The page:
Rebels of Nigeria’s Niger Delta have decided to support peace, stability and the return of a functioning rule of law to the troubled region as a sign of respect to the country’s newly sworn-in president Goodluck Jonathan who is a son of the oil-rich Delta.
“Now that the person who is at the helm of affairs is one of our own, we have no choice but to support and consolidate on what we started with President Yar’Adua,” a leader of the Ijaw, Youth Council, a Niger Delta ethnic lobbyist, Chris Ekiyor, was quoted by local reporters, at a meeting attended by prominent ex-rebel leaders.
Over 20,000 youths in the oil region had taken up arms to fight the Nigerian government for what they perceived as inhumane exploitation of their land, and injustice of their suffering communities.
The several rebel factions fought the Nigerian government for a fairer share of oil revenues to go to local communities, until an amnesty was put in place in October last year by late Nigerian President, Umaru Yar’Adua.
“There is total peace in the Niger Delta now. The President can go to sleep…he has everybody supporting the process of national unity,” Ekiyor added.
President Jonathan, a native of the Niger Delta had vowed to continue the peace process started by late President Yar’Adua, and had called for the implementation of the training sessions for the former militants.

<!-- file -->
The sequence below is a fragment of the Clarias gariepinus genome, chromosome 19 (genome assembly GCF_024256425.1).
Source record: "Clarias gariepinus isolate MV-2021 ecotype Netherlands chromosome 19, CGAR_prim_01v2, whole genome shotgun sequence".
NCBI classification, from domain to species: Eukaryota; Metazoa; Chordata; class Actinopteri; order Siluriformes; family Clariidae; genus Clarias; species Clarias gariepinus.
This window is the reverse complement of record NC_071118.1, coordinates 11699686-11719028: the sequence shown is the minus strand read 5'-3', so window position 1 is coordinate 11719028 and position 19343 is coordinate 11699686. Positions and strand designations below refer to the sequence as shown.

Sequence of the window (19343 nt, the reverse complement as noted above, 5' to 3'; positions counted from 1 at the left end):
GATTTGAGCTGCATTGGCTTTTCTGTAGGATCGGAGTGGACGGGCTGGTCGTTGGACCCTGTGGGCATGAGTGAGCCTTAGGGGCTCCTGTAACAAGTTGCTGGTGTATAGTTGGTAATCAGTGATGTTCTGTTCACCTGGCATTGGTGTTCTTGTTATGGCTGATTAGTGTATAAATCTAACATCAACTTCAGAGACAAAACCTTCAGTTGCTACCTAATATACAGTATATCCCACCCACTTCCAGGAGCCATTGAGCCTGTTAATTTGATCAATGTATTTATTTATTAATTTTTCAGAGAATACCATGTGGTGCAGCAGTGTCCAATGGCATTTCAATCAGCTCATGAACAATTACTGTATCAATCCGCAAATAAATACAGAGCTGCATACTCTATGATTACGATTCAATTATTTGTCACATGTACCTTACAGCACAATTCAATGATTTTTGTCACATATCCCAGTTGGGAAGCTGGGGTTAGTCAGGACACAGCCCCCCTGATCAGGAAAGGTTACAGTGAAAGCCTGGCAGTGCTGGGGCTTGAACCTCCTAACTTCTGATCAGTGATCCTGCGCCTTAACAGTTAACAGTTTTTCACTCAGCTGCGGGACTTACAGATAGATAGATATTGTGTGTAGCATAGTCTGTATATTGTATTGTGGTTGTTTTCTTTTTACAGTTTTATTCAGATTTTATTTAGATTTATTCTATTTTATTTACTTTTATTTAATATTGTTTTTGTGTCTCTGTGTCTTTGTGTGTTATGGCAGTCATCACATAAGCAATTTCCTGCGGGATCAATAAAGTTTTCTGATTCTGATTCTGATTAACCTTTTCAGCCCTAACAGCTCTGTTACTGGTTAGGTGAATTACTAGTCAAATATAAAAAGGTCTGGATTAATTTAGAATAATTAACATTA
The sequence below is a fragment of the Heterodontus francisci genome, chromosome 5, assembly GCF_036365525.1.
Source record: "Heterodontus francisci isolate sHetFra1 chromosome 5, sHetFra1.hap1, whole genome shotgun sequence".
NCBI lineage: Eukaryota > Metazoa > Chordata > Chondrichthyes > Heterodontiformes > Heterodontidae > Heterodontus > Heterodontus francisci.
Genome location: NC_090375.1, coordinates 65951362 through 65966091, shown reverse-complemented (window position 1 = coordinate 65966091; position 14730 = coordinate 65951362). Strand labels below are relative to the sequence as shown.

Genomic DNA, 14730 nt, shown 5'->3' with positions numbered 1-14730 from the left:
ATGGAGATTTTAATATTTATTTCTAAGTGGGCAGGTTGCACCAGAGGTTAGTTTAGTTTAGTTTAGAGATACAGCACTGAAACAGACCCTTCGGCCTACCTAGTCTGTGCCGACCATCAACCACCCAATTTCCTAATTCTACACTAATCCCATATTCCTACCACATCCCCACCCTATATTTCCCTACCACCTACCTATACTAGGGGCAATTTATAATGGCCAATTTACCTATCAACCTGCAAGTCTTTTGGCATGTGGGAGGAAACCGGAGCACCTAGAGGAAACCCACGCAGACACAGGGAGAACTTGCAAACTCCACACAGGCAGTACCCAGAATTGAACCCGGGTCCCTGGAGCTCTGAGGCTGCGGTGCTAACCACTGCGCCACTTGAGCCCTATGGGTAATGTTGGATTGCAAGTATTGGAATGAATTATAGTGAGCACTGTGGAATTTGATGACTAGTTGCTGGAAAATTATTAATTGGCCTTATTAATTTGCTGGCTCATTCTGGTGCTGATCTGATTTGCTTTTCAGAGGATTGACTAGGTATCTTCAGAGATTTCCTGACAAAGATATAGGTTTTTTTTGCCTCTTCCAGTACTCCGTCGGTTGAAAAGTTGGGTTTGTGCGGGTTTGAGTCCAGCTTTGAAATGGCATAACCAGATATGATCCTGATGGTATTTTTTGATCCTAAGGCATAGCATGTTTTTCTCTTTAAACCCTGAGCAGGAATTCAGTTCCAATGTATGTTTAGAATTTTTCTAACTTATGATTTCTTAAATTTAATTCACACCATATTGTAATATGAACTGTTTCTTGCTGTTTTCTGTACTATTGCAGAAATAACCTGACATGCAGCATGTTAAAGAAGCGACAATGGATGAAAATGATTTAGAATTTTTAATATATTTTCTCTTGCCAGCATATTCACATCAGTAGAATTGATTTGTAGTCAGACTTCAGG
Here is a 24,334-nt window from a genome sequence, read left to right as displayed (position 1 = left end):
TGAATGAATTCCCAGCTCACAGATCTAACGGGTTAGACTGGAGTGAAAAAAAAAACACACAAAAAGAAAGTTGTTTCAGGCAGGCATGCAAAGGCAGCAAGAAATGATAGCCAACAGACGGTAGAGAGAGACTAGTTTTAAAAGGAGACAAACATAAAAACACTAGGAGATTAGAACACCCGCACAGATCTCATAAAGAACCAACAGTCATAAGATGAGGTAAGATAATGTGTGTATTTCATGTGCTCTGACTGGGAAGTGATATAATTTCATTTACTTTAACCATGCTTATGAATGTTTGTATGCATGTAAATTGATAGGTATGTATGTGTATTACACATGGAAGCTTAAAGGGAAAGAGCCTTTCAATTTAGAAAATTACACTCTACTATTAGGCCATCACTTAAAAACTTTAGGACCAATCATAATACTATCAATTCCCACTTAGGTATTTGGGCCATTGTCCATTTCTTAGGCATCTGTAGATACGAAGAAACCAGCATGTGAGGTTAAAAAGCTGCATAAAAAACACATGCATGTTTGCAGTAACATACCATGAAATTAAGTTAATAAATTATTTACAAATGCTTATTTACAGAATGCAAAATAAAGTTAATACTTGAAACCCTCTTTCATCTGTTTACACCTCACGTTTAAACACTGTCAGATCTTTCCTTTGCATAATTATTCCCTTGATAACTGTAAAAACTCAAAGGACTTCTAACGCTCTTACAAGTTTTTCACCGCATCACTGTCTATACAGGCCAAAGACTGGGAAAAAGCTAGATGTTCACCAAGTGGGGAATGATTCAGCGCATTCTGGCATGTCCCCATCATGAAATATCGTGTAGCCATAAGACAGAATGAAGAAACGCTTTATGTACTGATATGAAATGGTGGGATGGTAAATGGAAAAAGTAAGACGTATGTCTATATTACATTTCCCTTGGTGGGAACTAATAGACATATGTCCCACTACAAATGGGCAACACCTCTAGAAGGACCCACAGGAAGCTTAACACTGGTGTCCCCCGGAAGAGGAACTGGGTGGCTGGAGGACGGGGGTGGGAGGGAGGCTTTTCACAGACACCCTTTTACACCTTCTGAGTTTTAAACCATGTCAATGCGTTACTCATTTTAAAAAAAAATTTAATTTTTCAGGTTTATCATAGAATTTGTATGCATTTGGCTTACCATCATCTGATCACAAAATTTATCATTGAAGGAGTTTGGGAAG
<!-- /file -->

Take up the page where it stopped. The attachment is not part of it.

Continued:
Part of President Jonathan’s plan would see ex-fighters receive vocational training in several works of life, as well as orientation on various aspects of civil society with a view to changing their perceptions and world outlook, to ease their rehabilitation and eventual re-integration into society.
This vision was put forward by late President Yar’Adua, but his demise, two months after the amnesty was implemented, stalled the peace process of the post amnesty plans such as education and provision of jobs and stipends.
Militants of the Niger Delta until now have fought to expose the exploitation and oppression of the people of the Niger Delta and devastation of the natural environment by the Federal Government of Nigeria and foreign multinational corporations involved in the extraction of oil in the Niger Delta.
Several rebelling factions had been linked to attacks on foreign-owned petroleum companies in Nigeria as part of the Conflict in the Niger Delta, engaging in actions including sabotage, theft, property destruction, guerrilla warfare, and kidnapping.